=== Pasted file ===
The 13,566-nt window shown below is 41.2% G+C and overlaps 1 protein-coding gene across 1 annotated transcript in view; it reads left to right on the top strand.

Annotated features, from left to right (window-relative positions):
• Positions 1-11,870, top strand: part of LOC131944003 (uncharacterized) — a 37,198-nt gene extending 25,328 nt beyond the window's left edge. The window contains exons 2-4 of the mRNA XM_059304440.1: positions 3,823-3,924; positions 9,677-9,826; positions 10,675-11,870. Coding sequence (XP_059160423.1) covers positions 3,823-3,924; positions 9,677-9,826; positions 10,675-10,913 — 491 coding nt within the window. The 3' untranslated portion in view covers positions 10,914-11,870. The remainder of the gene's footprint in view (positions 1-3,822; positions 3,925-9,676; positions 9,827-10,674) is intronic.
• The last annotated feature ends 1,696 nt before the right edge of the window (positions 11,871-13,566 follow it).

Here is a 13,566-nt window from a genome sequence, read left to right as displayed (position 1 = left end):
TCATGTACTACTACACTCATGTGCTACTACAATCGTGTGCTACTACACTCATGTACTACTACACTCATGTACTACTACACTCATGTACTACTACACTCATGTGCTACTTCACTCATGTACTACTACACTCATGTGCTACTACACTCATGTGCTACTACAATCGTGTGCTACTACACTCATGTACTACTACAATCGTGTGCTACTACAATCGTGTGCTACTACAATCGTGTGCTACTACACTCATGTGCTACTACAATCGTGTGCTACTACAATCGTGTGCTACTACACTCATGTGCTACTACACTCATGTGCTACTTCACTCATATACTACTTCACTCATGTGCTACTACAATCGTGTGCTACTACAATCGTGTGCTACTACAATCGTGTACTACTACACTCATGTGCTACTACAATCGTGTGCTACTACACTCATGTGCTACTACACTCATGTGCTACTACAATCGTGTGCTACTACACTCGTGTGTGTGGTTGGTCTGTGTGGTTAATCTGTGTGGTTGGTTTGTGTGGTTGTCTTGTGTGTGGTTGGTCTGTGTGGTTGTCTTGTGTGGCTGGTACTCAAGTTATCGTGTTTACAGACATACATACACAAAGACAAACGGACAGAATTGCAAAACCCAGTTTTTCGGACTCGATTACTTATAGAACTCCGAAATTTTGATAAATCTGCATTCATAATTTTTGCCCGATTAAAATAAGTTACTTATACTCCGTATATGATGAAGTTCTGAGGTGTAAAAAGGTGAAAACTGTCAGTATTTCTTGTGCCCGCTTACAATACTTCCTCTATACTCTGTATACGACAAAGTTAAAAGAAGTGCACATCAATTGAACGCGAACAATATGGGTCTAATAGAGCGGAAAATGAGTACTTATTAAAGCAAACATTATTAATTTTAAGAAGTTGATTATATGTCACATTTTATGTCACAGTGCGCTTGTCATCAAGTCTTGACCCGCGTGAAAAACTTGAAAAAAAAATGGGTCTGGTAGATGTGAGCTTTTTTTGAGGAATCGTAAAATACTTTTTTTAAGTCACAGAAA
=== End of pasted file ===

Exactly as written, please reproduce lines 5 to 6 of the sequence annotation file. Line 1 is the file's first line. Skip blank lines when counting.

Here is a 13,566-nt window from a genome sequence, read left to right as displayed (position 1 = left end):
TCATGTACTACTACACTCATGTGCTACTACAATCGTGTGCTACTACACTCATGTACTACTACACTCATGTACTACTACACTCATGTACTACTACACTCATGTGCTACTTCACTCATGTACTACTACACTCATGTGCTACTACACTCATGTGCTACTACAATCGTGTGCTACTACACTCATGTACTACTACAATCGTGTGCTACTACAATCGTGTGCTACTACAATCGTGTGCTACTACACTCATGTGCTACTACAATCGTGTGCTACTACAATCGTGTGCTACTACACTCATGTGCTACTACACTCATGTGCTACTTCACTCATATACTACTTCACTCATGTGCTACTACAATCGTGTGCTACTACAATCGTGTGCTACTACAATCGTGTACTACTACACTCATGTGCTACTACAATCGTGTGCTACTACACTCATGTGCTACTACACTCATGTGCTACTACAATCGTGTGCTACTACACTCGTGTGTGTGGTTGGTCTGTGTGGTTAATCTGTGTGGTTGGTTTGTGTGGTTGTCTTGTGTGTGGTTGGTCTGTGTGGTTGTCTTGTGTGGCTGGTACTCAAGTTATCGTGTTTACAGACATACATACACAAAGACAAACGGACAGAATTGCAAAACCCAGTTTTTCGGACTCGATTACTTATAGAACTCCGAAATTTTGATAAATCTGCATTCATAATTTTTGCCCGATTAAAATAAGTTACTTATACTCCGTATATGATGAAGTTCTGAGGTGTAAAAAGGTGAAAACTGTCAGTATTTCTTGTGCCCGCTTACAATACTTCCTCTATACTCTGTATACGACAAAGTTAAAAGAAGTGCACATCAATTGAACGCGAACAATATGGGTCTAATAGAGCGGAAAATGAGTACTTATTAAAGCAAACATTATTAATTTTAAGAAGTTGATTATATGTCACATTTTATGTCACAGTGCGCTTGTCATCAAGTCTTGACCCGCGTGAAAAACTTGAAAAAAAAATGGGTCTGGTAGATGTGAGCTTTTTTTGAGGAATCGTAAAATACTTTTTTTAAGTCACAGAAA